Sichuan Spareribs With Mala BBQ Sauce (Mala Paigu): Cooking With Grace Young
Happy Year of the Pig!
I can’t help myself each year from trying to match a recipe with the Chinese New Year animal. Some years are a stretch—dragon, monkey—but pig, the meat supreme of China, has to be the easiest. Chinese spareribs are a pork dish I’ve never tackled, so I went whole hog, calling on Chinese food authority Grace Young for some guidance on Chinese BBQ and making oven-roasted Sichuan spareribs two distinct ways.
We have Grace to thank for this wet-rub rib based on Cantonese barbecue spareribs. She used Sichuan ingredients from The Mala Market to create the slightly sweet-and-spicy and wholly addictive BBQ sauce, then followed her tried-and-true method of making Cantonese BBQ ribs, which she published in her first cookbook, The Wisdom of the Chinese Kitchen. That Cantonese cookbook draws on her immediate and extended family’s recipes and memories and is a total treasure. For those who don’t know, she followed up that 1999 publication with two more award-winning cookbooks focussed on wok cooking, which is why she is known as a Wok Wonder Woman. The Breath of a Wok and Stir-Frying to the Sky’s Edge are both classics now, and both of them went into their 11th printing in 2018. That is an astounding accomplishment in the Internet Age.
After you make these ribs, head over to Grace’s Wok Wednesdays group on Facebook and cook through her books along with the very active wok enthusiasts there. Grace is the most generous of teachers and so supportive of other Chinese-food lovers, including me. If there was a James Beard Mentor Award, she would win that too. (2022 update: There’s no mentor award, but Grace was named the 2022 James Beard Humanitarian of the Year, for her unflagging “work to save America’s Chinatowns amid Asian American and Pacific Islander (AAPI) hate during the COVID-19 pandemic.”) She is our hero.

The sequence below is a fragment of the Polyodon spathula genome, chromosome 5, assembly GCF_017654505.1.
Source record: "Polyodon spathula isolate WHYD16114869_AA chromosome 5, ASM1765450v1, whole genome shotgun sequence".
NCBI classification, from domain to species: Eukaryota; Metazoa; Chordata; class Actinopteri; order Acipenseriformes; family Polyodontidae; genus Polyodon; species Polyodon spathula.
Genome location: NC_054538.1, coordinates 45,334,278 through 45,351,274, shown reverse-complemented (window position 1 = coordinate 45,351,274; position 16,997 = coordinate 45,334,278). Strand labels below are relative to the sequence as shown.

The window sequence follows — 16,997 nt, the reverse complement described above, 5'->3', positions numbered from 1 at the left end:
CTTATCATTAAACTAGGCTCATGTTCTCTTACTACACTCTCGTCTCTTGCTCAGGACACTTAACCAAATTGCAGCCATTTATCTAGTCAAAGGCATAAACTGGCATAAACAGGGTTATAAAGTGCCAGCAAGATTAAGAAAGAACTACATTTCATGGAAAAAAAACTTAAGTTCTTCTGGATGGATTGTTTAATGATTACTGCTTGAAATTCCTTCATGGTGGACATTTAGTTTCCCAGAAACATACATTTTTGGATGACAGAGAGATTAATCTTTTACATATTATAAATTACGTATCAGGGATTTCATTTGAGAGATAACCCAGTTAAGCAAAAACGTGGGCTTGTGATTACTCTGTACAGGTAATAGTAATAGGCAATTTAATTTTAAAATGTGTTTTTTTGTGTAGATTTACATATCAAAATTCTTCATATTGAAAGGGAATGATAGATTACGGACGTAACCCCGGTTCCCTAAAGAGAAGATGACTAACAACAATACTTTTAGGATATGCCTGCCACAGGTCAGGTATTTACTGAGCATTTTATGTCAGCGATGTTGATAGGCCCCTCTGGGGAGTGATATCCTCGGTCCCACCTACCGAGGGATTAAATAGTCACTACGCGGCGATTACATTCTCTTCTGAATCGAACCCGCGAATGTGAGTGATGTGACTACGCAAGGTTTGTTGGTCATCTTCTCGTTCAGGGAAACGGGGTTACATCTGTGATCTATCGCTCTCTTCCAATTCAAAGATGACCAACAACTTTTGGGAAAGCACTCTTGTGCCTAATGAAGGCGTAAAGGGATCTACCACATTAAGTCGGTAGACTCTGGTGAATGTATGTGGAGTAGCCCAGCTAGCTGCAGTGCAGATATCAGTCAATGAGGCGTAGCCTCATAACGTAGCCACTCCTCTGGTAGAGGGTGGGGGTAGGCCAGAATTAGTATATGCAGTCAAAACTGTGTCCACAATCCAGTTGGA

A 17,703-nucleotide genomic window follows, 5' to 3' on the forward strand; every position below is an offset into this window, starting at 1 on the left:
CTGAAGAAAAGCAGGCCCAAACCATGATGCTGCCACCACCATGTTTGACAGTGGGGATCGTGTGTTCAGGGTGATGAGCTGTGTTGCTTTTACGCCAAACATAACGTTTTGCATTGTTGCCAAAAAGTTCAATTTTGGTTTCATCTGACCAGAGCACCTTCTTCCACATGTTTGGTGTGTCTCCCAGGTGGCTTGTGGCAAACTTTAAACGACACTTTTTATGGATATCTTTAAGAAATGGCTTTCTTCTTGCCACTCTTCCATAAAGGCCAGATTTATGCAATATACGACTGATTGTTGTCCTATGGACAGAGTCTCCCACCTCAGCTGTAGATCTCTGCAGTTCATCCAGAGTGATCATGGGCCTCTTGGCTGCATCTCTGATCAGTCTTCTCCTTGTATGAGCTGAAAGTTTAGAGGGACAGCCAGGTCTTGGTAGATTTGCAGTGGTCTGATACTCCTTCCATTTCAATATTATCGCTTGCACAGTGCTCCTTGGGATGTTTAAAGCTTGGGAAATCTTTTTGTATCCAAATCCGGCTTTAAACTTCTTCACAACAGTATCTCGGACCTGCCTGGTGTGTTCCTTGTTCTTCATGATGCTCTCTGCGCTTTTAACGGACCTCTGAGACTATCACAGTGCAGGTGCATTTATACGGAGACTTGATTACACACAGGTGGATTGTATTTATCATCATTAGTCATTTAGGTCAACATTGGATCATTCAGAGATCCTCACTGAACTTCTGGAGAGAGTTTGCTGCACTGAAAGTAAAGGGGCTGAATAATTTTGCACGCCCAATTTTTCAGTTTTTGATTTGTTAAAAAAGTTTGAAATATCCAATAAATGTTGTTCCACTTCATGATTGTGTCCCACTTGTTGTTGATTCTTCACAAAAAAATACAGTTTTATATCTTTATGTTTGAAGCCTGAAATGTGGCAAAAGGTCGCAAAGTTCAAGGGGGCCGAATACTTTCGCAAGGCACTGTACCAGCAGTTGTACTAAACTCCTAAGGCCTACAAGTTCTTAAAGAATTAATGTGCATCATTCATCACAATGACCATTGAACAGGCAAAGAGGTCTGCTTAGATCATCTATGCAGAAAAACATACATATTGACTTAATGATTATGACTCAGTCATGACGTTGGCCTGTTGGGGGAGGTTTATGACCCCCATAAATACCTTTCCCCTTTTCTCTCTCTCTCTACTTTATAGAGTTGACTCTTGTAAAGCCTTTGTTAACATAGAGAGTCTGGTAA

I’ll follow up Grace’s recipe in my next blog post with one I concocted for a type of rib more common in Sichuan, which is dry-rubbed and tea-smoked. Don’t even ask me to choose my favorite of the two styles, which is like asking this Tennesseean to pick between “wet” and “dry” Memphis-style ribs. We had a split decision in our house when we tried to choose faves. They are very different and equally good. (2022 update: I sadly never got around to publishing the dry-rub Sichuan sparerib recipe. But a good start would be using our Shao Kao BBQ spice blend as the dry rub.)
Grace based her Sichuan wet rub on 3-year Pixian doubanjiang, the fount of Sichuan umami. I don’t always bother to do this with douban, but for this recipe you’ll want to break down any whole beans in the chili bean paste with a mortar and pestle or under a knife, making for a smooth BBQ sauce. She then adds some sweet wheat paste, hoisin sauce, Shaoxing wine, Zhenjiang vinegar, dark soy sauce and ground Sichuan pepper, creating a sticky, thick mala glaze for the ribs. Brilliantly, honey is drizzled over the ribs to aid in the caramelization process. You’ll notice that unlike Cantonese ribs—which are traditionally colored with red fermented doufu or nontraditionally with red food coloring or ketchup—these are a deep reddish-black from the douban and red-brown hoisin.